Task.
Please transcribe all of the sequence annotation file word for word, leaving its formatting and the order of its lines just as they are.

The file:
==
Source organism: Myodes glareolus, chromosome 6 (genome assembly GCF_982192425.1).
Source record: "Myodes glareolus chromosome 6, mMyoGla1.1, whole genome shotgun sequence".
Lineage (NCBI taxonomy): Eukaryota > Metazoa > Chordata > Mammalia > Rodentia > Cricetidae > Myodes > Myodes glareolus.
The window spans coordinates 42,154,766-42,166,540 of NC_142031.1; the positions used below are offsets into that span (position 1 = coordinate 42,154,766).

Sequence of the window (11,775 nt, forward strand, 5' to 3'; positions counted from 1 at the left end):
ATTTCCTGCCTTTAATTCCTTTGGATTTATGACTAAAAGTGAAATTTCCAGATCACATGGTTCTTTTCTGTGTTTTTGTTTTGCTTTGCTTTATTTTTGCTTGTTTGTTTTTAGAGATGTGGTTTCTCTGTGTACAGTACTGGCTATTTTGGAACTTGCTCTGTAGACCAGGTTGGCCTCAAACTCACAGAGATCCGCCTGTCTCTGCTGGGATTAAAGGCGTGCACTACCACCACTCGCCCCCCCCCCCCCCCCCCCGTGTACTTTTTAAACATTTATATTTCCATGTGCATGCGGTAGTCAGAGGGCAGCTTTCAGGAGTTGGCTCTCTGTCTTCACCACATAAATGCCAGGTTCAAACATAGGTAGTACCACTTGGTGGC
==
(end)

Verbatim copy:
Source organism: Myodes glareolus, chromosome 6 (genome assembly GCF_982192425.1).
Source record: "Myodes glareolus chromosome 6, mMyoGla1.1, whole genome shotgun sequence".
Lineage (NCBI taxonomy): Eukaryota > Metazoa > Chordata > Mammalia > Rodentia > Cricetidae > Myodes > Myodes glareolus.
The window spans coordinates 42,154,766-42,166,540 of NC_142031.1; the positions used below are offsets into that span (position 1 = coordinate 42,154,766).

Sequence of the window (11,775 nt, forward strand, 5' to 3'; positions counted from 1 at the left end):
ATTTCCTGCCTTTAATTCCTTTGGATTTATGACTAAAAGTGAAATTTCCAGATCACATGGTTCTTTTCTGTGTTTTTGTTTTGCTTTGCTTTATTTTTGCTTGTTTGTTTTTAGAGATGTGGTTTCTCTGTGTACAGTACTGGCTATTTTGGAACTTGCTCTGTAGACCAGGTTGGCCTCAAACTCACAGAGATCCGCCTGTCTCTGCTGGGATTAAAGGCGTGCACTACCACCACTCGCCCCCCCCCCCCCCCCCCCGTGTACTTTTTAAACATTTATATTTCCATGTGCATGCGGTAGTCAGAGGGCAGCTTTCAGGAGTTGGCTCTCTGTCTTCACCACATAAATGCCAGGTTCAAACATAGGTAGTACCACTTGGTGGC